Last weekend saw the opening of a major solo exhibition by pioneering Chilean artist Alfredo Jaar at the Yorkshire Sculpture Park.
The show is a key part of YSP’s 40th anniversary celebrations taking place throughout this year.
Widely regarded as one of the world’s most politically engaging yet poetic artists, Jaar addresses humanitarian trauma and the politics of image-making, creating visually and emotionally stunning works that have an exceptional aesthetic.
Trained as a magician and subsequently as an architect, Jaar often uses constructed spaces and light to navigate what is seen and what is not.
At YSP seminal installations are transforming the Underground Gallery and its open-air concourse.
The exhibition includes a major new commission, The Garden of Good and Evil (2017), presented in the open air and visible through the glass façade of the gallery.
On entering what appears to be a beautiful grove of trees, visitors experience elegantly fabricated steel cells, which reference ‘black sites’, the secret detention facilities operated by the United States Central Intelligence Agency (CIA) around the world.
Carefully chosen to enhance YSP’s landscape, many of the trees will be planted into the Park as a nurturing legacy of the project once the exhibition closes.
A work that Jaar has wanted to realise for some years and that YSP is uniquely placed to create, The Garden of Good and Evil is a significant temporary commission for YSP and for the UK.
Powerful mixed media installations transform the award-winning Underground Gallery, taking visitors on a personal and sensory journey.
The first space features The Sound of Silence (2005), a work that exposes the history of a devastating image of a young victim of the 1993 Sudanese famine, taken by photographer Kevin Carter.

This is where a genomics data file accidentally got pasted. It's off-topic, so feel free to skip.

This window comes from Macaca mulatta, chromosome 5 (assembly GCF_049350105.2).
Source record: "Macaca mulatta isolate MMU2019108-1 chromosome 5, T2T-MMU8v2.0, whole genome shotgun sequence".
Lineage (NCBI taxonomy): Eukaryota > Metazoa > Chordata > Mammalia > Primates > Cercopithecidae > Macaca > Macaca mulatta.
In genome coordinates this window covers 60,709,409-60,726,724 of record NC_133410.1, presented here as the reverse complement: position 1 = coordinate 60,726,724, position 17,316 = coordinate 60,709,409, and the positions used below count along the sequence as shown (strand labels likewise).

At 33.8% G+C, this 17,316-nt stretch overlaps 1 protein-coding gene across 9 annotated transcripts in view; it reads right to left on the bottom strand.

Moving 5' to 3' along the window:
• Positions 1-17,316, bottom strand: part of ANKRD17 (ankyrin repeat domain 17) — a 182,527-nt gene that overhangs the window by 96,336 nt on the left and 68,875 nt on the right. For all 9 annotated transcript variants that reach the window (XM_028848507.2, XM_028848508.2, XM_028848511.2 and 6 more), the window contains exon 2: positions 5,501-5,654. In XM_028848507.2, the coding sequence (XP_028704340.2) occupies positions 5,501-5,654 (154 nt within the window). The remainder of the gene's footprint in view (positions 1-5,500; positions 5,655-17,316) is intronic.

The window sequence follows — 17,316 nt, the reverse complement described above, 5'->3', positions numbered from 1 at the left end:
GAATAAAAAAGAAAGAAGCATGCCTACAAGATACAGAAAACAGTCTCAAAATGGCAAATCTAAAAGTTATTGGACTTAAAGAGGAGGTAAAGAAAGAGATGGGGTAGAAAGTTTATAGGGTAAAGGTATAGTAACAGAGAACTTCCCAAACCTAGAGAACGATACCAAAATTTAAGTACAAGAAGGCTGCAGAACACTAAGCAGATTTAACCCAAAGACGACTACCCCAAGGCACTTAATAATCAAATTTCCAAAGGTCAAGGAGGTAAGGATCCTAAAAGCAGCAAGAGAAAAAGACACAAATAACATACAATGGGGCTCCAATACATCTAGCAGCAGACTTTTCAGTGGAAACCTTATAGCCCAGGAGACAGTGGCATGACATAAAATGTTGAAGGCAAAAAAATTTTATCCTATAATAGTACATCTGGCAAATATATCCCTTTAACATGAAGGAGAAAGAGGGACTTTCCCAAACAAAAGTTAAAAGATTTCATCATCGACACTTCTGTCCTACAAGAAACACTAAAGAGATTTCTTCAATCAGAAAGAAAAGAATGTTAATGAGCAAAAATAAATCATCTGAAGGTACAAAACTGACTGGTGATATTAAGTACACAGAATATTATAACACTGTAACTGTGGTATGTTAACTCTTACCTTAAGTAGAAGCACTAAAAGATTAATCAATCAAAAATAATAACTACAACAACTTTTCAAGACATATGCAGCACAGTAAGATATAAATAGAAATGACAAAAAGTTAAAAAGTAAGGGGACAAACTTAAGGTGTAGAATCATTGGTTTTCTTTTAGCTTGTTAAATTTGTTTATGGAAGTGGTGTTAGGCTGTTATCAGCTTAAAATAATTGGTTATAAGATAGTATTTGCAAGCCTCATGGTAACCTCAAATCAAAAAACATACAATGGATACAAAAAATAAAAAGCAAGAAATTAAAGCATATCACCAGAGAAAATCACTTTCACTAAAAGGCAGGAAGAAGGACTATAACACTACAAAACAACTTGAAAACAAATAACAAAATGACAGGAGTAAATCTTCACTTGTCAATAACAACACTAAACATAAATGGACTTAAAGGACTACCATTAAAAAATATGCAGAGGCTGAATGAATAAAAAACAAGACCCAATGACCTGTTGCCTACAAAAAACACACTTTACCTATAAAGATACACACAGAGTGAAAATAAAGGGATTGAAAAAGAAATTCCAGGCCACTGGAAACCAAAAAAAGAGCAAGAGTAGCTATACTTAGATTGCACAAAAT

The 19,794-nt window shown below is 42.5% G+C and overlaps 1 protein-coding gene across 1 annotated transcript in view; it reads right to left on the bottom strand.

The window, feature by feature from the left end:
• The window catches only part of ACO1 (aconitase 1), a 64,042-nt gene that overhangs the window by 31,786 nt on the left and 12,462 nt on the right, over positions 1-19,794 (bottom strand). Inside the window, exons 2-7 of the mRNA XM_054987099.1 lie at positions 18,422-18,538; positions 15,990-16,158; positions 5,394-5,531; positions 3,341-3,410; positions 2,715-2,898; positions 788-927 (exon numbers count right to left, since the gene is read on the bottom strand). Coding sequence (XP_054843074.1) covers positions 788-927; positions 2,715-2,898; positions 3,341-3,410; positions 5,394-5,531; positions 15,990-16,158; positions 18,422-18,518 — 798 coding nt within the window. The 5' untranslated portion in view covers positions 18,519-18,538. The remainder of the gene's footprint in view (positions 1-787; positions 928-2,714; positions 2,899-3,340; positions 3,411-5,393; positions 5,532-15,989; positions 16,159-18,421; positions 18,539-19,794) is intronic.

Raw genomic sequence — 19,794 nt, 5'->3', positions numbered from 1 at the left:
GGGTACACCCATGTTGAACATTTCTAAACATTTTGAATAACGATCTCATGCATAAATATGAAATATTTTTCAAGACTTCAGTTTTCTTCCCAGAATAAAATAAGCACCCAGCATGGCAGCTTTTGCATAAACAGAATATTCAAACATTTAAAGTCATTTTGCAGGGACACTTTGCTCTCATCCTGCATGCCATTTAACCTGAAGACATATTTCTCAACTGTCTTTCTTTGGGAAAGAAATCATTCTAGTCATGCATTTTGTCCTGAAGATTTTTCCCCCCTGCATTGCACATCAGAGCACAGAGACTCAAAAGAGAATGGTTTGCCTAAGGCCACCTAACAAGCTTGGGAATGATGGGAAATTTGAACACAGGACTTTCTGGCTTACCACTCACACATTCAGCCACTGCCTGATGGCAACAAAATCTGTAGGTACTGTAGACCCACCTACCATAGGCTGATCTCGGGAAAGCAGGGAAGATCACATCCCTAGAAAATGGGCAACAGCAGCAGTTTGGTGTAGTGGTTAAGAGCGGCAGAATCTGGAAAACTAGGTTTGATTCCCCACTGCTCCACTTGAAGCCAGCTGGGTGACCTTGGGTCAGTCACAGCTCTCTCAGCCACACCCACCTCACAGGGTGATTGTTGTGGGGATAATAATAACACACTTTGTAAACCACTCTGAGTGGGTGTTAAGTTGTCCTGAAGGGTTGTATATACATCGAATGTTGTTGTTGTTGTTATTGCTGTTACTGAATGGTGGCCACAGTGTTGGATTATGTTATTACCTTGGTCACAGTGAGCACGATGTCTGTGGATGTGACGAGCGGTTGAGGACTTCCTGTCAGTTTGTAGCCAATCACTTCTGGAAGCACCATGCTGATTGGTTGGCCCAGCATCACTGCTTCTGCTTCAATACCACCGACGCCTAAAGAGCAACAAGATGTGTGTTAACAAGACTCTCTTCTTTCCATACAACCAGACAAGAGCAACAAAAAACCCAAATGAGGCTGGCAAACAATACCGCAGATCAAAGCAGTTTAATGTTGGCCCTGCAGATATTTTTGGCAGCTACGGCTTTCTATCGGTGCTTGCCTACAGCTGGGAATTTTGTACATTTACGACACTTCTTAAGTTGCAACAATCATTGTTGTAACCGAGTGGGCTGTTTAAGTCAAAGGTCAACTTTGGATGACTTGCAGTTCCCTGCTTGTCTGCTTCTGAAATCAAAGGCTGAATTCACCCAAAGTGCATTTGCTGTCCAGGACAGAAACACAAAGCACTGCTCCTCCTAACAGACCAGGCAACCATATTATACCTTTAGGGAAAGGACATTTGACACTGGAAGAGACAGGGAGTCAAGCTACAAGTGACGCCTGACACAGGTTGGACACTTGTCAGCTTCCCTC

The image drew global attention and approbation, and led to aid being directed to the famine, but also to Carter’s suicide.
With characteristic subtlety, Jaar frames both the images and stories with delicacy and empathy. At a time when we are swamped by news and pictures, Jaar’s work examines image fatigue, image ownership and copyright; he highlights the control of 100 million historic photographs by the largest photo agency of the world, and challenges the candour of information sources.
In the second space, contemplating the problem of compassion fatigue, A Hundred Times Nguyen (1994) comprises 100 images of a little girl the artist met while visiting ‘refugee detention centres’ in Hong Kong in 1991.
One of the many forgotten Vietnamese boat people held in shocking conditions, Nguyen Thi Thuy grew attached to Jaar who photographed her five times at five-second intervals.
Standing for so many similarly displaced migrants around the world, the child’s bright face demands that we remember her plight and draws our compassion, whilst offering hope.
Shadows (2014) presents six images taken by photographer Koen Wessing over a single day, early in the 1978 Nicaraguan Civil War, following a farmer’s murder. Presented in a journey across the gallery, images of a family’s trauma are interrupted by the projection of the seventh photograph – an image of two grieving daughters transforming into a white-hot silhouette.
The work, etched into a visitor’s retina, follows them into the next room where the remainder of the images and the conclusion of the work, steeped in darkness, offer a reprieve from the blinding light.